THE ELBERT FILES: The economy and elections
Friday, September 14, 2012 7:00 AM
The big question this fall – now that Iowa State has beaten Iowa in football– is who will win the November presidential election.
Everyone expects the economy to play a deciding role, but seven weeks out, the signs are mixed.
At the close of the Democratic National Convention, National Public Radio reported that two econometric models were giving conflicting signals.
One model created by Moody’s Analytics was tilted toward a victory by President Obama, largely because many swing states, including Iowa and Ohio, are doing better than the country as a whole. Another model, created by retired academic Douglas A. Hibbs Jr., gave the edge to Mitt Romney based largely on recent changes in disposable income.
Just for fun, I looked at two economic indicators that are familiar to all and which might seem to be harbingers of voter sentiments, the stock market and the unemployment rate.
I looked at re-election campaigns beginning with Dwight Eisenhower in 1956. Specifically, I looked at what the Dow Jones Industrial Average and monthly unemployment rates were for three specific days: New Years Day, Labor Day and the day before the election.
The first set of numbers for 1956 shocked me, because the Dow fell a little more than 1 percent between Labor Day and election day when Eisenhower won by a landslide. A longer view showed a slight gain in the Dow between New Year’s Day and election day, but it was clear there was little connection between the market and that election.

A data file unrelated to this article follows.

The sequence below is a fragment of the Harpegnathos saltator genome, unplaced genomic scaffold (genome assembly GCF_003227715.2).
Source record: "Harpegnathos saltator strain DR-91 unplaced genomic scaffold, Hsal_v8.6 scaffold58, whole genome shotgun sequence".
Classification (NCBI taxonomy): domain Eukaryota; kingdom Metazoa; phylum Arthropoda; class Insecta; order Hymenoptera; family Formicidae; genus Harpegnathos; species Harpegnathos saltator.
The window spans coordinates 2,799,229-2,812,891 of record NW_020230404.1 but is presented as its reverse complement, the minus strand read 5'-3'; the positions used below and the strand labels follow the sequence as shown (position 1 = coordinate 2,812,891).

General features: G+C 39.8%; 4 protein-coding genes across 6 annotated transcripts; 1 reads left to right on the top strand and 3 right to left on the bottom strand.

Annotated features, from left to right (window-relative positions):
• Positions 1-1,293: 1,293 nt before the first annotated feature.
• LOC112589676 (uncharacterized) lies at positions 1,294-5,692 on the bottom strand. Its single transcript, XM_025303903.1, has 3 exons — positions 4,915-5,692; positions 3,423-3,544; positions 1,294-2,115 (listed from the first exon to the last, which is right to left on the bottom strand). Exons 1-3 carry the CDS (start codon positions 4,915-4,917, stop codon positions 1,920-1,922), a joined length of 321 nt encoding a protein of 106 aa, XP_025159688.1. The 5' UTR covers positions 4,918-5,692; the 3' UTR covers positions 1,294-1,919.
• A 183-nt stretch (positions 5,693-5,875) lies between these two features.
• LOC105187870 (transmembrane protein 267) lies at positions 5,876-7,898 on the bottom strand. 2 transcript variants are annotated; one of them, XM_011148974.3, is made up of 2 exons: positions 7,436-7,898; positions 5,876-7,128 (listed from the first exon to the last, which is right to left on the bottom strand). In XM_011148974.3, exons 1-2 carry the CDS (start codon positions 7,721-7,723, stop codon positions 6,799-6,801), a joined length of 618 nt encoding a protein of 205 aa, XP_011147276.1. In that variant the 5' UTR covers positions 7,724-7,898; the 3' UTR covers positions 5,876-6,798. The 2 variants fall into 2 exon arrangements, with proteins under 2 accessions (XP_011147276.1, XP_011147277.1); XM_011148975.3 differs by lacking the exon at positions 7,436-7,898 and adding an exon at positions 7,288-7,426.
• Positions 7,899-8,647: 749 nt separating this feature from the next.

Interestingly, Bloomberg News made this recent comparison between 1956 and today: “Economic growth this year is below normal for the post-World War II era, though stronger than when Dwight Eisenhower was re-elected in a 1956 landslide.”
The stock market, it appears, is not a good predictor of elections. If it was, Carter should have won in 1980 and George W. Bush should have lost in 2004. Still, it can be argued that market declines in 1976 and 1992 were harbingers of the losses by Gerald Ford and George H.W. Bush.
The employment rate is a somewhat better forecaster for elections, although it’s not perfect either.
If you look at the unemployment rate during every re-election from Eisenhower forward, you will find only one inconsistency. President Ford was the only incumbent to lose despite employment gains. Carter and George H.W. Bush fought rising unemployment and lost. For every other incumbent, including Obama, unemployment has trended down during re-election years.
If the economy is a fickle predictor of elections, is there another crystal ball that we could be looking at?
The answer is yes, and it’s right here in Iowa.
The Iowa Electronic Markets were created by the University of Iowa Tippie Business College during the 1980s as an online futures market where investors can buy and sell shares based on how they think an election or other events will turnout.
The market has traded shares in the current presidential election since July 2011.
Obama opened a lead last October that widened and then narrowed, but which has been widening again since mid-June, with 68 percent of the invested money now backing the president’s re-election.
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